Wait, that's not Lincoln, this is, in Gettysburg photo?

New historical debate has become quite magnified.

A photograph from Gettysburg taken Nov. 19, 1863, the day of Lincoln's famous address, shows two grainy figures of bearded men in stovepipe hats, one of which might be the 16th president. (Large image from Library of Congress.)

A North Carolina assistant professor of new media may have knocked Lincoln off his horse.

Six years ago, scholars and history buffs were excited when the supposedly “unmistakable profile” of the 16th president was noticed by Civil War devotee John Richter in a photographic image from the day of the Gettysburg Address, whose 150th anniversary will be celebrated Nov. 19.  At the back of the crowd was a bearded man in a stovepipe hat riding and apparently saluting.

Now another candidate has been nominated.

The real deal may be a man near the speaker’s platform, according to UNC Asheville's Christopher Oakley, who obtained and scrutinized a high-resolution copy of an original negative from the Library of Congress.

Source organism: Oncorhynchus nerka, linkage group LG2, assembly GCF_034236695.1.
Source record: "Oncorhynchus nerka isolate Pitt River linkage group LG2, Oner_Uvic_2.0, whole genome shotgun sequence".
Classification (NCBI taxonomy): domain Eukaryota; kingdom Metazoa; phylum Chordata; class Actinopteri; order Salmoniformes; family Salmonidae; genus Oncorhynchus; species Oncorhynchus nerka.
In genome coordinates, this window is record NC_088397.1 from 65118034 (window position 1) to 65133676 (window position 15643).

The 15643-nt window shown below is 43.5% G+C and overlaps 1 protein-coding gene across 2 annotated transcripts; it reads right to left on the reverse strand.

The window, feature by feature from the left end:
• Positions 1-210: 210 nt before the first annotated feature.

The case is laid is out by articles and graphics published today at Smithsonian.com and USAToday.com.

Oakley contends that the horseman’s hair is too long, he seems to be wearing epaulets, and his hat has no mourning band, while the standing bearded man in the stovepipe is next to Secretary of State William Seward and other dignitaries.

The issue is getting lots of attention because only one other photograph accepted as showing Lincoln at Gettysburg is known to exist.

Ultimately, though, the photograph – actually half of a stereogram or pair of photographs taken to simulate a 3-D effect – is probably too grainy, blurry and marred to remove all doubts.

“We may never know if Oakley’s Honest Abe is Honest-to-Goodness Abe,” the Smithsonian concludes.

Contact staff writer Peter Mucha at 215-854-4342 or pmucha@phillynews.com.